Silent Genes, Horizontal Gene Transfer, Evolution Genomic analysis has demonstrated that genes are commonly shared between bacteria and archaea Koonin a,b; Polz et al , between Prokaryotes and Eukaryotes Hotopp et al. In fact, genes and entire chromosomes can be transferred between Eukaryotes including between humans Berger et al. The sharing of genes is accomplished via horizontal gene transfer HGT. However, although the transfer of genes between Eukaryotic genomes can provide benefits or protection Dhimolea et al.

Mutations do not contribute to the evolution of species. By contrast, genes transferred to the Eukaryotic genome by Prokaryotes and viruses, provide substantial benefits to the host and its genome.

Venturing into new realms? Microorganisms in space | FEMS Microbiology Reviews | Oxford Academic

Archae, bacteria, and viruses, provided Eukaryotes with the regulatory elements which control gene expression and which have repeatedly duplicated individual genes and the entire genome thereby enabling the Eukaryote gene pool to grow in size and leading to evolutionary innovation and the generation of increasingly intelligent species.

Thus we see that the genomes of modern day Eukaryotic species, including humans, contain highly highly conserved genes which were acquired from archae, bacteria, and viruses Esser et al. Viruses, as well as bacteria and archae, can also store their genes within the Eukaryotic genome Conley et al. The combination of these Prokaryote and viral genes therefore produced a new genome and a new species and possibly a new domain of life: Eukaryotes Feng et al. However if these combined genes generated the first unicellular Eukaryotes Woese or if single celled Eukaryotes were transformed into a multi-cellular Eukaryote after single celled Eukaryotes were first generated in their own unique extraterrestrial environment, is unknown.

Following successive invasions and combinations of Prokaryote and viral genes, some species of unicellular Eukaryotes became more diverse, and some of their descendants later came to be comprised of compartments and a nucleus which contains the DNA of multicellular Eukaryotes. Likewise, organelles, as well as mitochondria, may have been created following engulfment and the donation of bacterial and archae genes to the Eukaryotic host Dyall et al.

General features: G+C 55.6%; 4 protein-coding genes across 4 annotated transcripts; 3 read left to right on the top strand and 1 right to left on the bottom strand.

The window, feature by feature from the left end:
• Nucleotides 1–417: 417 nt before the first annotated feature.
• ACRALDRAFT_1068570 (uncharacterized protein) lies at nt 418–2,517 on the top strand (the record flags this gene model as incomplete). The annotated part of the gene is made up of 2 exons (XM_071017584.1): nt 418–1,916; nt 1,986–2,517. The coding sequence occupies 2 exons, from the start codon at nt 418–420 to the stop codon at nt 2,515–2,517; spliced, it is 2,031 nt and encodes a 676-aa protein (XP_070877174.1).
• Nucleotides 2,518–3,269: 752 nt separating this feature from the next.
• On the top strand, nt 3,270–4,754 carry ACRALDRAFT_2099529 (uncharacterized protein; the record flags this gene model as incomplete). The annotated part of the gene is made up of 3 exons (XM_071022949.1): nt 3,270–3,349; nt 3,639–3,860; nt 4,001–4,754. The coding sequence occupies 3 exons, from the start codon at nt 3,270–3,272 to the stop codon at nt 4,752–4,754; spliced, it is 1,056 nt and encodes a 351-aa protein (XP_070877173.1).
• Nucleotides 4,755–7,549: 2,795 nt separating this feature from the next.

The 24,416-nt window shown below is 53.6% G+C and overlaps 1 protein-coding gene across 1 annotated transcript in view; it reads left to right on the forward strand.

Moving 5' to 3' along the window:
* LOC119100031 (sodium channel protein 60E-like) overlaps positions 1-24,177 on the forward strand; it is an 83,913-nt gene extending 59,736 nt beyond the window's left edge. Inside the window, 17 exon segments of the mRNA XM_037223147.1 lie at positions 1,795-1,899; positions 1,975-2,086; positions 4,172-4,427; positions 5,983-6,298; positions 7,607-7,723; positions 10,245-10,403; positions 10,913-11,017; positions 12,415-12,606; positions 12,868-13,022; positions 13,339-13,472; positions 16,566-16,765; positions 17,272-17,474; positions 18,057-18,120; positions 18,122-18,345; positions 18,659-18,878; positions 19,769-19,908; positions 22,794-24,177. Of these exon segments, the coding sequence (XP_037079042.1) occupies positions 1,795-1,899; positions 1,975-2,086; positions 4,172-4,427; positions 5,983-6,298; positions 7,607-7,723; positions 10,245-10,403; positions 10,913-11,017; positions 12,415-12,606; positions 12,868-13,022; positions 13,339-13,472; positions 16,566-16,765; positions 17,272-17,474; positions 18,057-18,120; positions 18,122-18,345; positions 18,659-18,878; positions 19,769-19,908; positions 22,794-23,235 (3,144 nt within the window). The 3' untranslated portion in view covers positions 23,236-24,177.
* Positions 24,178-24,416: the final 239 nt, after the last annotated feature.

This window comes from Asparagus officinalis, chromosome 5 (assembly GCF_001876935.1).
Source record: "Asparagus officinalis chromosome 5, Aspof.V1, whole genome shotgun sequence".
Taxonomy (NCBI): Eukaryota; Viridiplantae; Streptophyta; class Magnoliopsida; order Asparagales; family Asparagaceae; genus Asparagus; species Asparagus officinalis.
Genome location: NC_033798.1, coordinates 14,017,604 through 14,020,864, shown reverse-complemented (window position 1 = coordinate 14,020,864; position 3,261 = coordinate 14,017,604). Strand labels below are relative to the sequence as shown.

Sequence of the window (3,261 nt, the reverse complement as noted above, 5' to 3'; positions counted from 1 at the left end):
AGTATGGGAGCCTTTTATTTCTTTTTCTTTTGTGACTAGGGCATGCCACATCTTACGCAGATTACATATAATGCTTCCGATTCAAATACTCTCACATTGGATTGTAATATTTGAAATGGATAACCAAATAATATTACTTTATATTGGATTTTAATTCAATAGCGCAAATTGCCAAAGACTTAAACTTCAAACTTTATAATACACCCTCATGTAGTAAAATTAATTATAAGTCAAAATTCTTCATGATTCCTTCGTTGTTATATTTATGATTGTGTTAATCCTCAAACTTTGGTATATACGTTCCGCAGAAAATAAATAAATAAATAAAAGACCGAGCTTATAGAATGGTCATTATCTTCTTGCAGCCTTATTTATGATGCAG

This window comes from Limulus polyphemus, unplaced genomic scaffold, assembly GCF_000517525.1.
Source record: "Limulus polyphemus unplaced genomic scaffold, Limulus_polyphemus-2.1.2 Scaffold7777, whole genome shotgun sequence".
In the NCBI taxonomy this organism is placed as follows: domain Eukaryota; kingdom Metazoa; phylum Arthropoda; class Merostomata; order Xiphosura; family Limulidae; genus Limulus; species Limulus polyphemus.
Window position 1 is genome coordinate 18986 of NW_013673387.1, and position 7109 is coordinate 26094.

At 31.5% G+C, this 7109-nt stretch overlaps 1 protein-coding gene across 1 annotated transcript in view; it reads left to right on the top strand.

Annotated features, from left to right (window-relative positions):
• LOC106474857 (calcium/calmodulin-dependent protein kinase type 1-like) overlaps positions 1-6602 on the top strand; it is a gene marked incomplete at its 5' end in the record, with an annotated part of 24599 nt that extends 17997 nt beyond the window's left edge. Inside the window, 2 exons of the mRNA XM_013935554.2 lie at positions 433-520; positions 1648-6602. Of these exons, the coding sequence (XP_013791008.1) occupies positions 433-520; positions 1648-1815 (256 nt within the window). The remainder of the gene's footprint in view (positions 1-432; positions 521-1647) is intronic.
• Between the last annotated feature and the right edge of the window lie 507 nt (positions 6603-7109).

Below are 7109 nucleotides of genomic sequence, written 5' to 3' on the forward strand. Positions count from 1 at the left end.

The incorporation of these Prokaryotic genes and the symbiotic relations which developed between Eukaryotes and genetically-stripped down bacteria and archae, led to the creation of the nucleus and compartmentalization.

The nucleus and compartmentalization made it possible for predatory Eukaryotes to ingest and phagocytize other creatures while minimizing the risk of random gene mixing and the unregulated incorporation of foreign DNA. Therefore, it appears the Eukaryotic nucleus was fashioned out of a Prokaryote which provided genomic protection, and this allowed other microbes to be safely ingested or incorporated thereby giving rise to additional compartments including the metamorphosis of mitochondria.

However, as the same time, these stripped down internalized Prokaryotes also allowed specific Prokaryote genes including viral genes and elements to be incorporated into the Eukaryotic genome following HGT. Therefore, Prokaryotes not only provided genes, compartments, and nuclei, but acted as gatekeepers which could determine which genes would be accepted and which would be rejected.

These developments enabled Eukaryotes to become more complex and conquer new environments which then acted on gene selection. When some single celled Eukaryotes acquired additional symbiotic partners and genes donated by archae, bacteria, and viruses, they became multi-cellular Joseph d, a. Therefore, the first multi-cellular Eukaryotes were fashioned via the combination of Prokaryotic and viral genes; an event which may commonly take place on every habitable planet.

Thus we see that the genomes of modern day Eukaryotic species, including humans, contain compartments, nuclei, mitochondria which appear to be stripped down Prokaryotes, and they contain highly conserved genes which were acquired from archae, bacteria, and viruses Esser et al.

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However, not all of these genes have been expressed, whereas yet others have been activated in response to specific environmental signals, thereby giving rise to new species Joseph a, b,c. Archae, bacteria, and viruses, provided Eukaryotes with genes which code for core cellular functions including the regulatory elements which control gene expression and which have repeatedly duplicated individual genes and the entire genome. Individual and whole genome duplications have enabled the Eukaryote gene pool to grow in size thereby leading to evolutionary metamorphosis and the generation of increasingly complexand intelligent species, including humans.